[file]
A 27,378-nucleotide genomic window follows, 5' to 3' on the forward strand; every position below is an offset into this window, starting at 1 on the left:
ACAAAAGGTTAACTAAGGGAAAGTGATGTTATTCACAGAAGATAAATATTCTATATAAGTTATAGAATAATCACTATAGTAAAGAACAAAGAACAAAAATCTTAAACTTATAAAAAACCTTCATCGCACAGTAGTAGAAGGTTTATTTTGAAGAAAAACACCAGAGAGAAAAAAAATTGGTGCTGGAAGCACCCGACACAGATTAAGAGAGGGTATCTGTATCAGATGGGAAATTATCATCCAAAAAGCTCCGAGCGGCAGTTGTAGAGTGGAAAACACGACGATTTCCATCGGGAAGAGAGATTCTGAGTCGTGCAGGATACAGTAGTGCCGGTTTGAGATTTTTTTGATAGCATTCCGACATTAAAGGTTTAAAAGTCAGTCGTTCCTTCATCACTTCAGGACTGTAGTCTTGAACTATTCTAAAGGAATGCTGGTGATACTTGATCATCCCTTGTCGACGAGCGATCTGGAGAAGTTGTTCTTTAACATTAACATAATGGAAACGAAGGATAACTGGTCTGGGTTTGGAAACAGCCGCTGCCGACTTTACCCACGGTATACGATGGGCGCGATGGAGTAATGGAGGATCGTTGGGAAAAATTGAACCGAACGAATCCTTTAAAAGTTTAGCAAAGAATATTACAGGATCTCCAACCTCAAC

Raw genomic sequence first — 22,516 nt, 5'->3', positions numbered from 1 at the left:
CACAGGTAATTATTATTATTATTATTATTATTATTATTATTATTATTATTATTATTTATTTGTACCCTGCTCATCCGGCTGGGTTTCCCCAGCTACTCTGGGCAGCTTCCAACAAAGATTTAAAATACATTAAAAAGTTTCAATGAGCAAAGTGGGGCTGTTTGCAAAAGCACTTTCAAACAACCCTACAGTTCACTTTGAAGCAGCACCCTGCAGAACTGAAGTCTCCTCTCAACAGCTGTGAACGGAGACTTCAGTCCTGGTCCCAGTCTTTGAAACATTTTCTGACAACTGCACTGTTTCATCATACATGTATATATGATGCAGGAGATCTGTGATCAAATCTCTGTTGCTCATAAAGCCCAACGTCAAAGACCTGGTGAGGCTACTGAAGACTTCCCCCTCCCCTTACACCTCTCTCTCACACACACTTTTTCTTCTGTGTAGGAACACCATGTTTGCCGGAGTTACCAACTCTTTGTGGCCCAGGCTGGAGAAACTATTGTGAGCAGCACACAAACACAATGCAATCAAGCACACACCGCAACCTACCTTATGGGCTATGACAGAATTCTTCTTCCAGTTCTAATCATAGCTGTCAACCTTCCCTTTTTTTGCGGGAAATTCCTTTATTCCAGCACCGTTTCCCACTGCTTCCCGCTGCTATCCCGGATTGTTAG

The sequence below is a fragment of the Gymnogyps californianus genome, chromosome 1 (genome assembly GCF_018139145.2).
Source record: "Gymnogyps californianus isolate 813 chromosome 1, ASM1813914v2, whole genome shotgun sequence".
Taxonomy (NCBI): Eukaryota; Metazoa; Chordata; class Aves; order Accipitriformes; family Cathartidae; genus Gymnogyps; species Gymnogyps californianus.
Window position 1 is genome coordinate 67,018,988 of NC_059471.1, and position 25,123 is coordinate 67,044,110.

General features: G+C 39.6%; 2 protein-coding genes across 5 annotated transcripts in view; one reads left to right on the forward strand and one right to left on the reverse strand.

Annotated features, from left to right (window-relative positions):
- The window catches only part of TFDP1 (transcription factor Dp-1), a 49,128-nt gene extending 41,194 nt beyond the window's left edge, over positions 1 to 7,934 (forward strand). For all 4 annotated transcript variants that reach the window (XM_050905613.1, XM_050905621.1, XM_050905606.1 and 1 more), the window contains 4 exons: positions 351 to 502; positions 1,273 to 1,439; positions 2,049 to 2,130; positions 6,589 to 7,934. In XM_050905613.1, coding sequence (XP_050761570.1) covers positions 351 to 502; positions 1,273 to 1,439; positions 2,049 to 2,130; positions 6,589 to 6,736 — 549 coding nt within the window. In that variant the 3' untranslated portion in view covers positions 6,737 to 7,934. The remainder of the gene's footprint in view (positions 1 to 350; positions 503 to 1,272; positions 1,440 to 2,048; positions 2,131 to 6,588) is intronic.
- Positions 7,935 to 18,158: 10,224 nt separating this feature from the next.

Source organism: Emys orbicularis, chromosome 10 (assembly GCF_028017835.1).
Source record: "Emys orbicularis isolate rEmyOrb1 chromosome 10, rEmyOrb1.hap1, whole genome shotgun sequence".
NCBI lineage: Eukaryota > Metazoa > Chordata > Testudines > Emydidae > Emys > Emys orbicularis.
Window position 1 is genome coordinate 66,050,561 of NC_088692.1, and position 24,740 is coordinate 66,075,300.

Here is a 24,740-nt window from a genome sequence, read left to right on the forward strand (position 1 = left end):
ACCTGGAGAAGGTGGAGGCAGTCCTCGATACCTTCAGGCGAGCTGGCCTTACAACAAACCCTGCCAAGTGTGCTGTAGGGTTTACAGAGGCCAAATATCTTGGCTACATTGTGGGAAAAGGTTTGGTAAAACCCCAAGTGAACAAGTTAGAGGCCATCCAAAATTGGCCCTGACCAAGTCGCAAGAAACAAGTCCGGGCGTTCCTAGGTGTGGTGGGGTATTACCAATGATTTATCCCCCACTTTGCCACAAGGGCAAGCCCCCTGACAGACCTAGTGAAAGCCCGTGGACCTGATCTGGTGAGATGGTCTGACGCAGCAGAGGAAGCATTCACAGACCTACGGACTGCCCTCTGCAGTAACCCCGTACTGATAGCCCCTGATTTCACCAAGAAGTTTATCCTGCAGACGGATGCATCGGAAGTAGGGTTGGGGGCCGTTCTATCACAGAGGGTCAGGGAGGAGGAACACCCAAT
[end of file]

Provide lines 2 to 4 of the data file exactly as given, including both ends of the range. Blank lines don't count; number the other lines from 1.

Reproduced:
ACAAAAGGTTAACTAAGGGAAAGTGATGTTATTCACAGAAGATAAATATTCTATATAAGTTATAGAATAATCACTATAGTAAAGAACAAAGAACAAAAATCTTAAACTTATAAAAAACCTTCATCGCACAGTAGTAGAAGGTTTATTTTGAAGAAAAACACCAGAGAGAAAAAAAATTGGTGCTGGAAGCACCCGACACAGATTAAGAGAGGGTATCTGTATCAGATGGGAAATTATCATCCAAAAAGCTCCGAGCGGCAGTTGTAGAGTGGAAAACACGACGATTTCCATCGGGAAGAGAGATTCTGAGTCGTGCAGGATACAGTAGTGCCGGTTTGAGATTTTTTTGATAGCATTCCGACATTAAAGGTTTAAAAGTCAGTCGTTCCTTCATCACTTCAGGACTGTAGTCTTGAACTATTCTAAAGGAATGCTGGTGATACTTGATCATCCCTTGTCGACGAGCGATCTGGAGAAGTTGTTCTTTAACATTAACATAATGGAAACGAAGGATAACTGGTCTGGGTTTGGAAACAGCCGCTGCCGACTTTACCCACGGTATACGATGGGCGCGATGGAGTAATGGAGGATCGTTGGGAAAAATTGAACCGAACGAATCCTTTAAAAGTTTAGCAAAGAATATTACAGGATCTCCAACCTCAAC

Raw genomic sequence first — 22,516 nt, 5'->3', positions numbered from 1 at the left:
CACAGGTAATTATTATTATTATTATTATTATTATTATTATTATTATTATTATTATTTATTTGTACCCTGCTCATCCGGCTGGGTTTCCCCAGCTACTCTGGGCAGCTTCCAACAAAGATTTAAAATACATTAAAAAGTTTCAATGAGCAAAGTGGGGCTGTTTGCAAAAGCACTTTCAAACAACCCTACAGTTCACTTTGAAGCAGCACCCTGCAGAACTGAAGTCTCCTCTCAACAGCTGTGAACGGAGACTTCAGTCCTGGTCCCAGTCTTTGAAACATTTTCTGACAACTGCACTGTTTCATCATACATGTATATATGATGCAGGAGATCTGTGATCAAATCTCTGTTGCTCATAAAGCCCAACGTCAAAGACCTGGTGAGGCTACTGAAGACTTCCCCCTCCCCTTACACCTCTCTCTCACACACACTTTTTCTTCTGTGTAGGAACACCATGTTTGCCGGAGTTACCAACTCTTTGTGGCCCAGGCTGGAGAAACTATTGTGAGCAGCACACAAACACAATGCAATCAAGCACACACCGCAACCTACCTTATGGGCTATGACAGAATTCTTCTTCCAGTTCTAATCATAGCTGTCAACCTTCCCTTTTTTTGCGGGAAATTCCTTTATTCCAGCACCGTTTCCCACTGCTTCCCGCTGCTATCCCGGATTGTTAG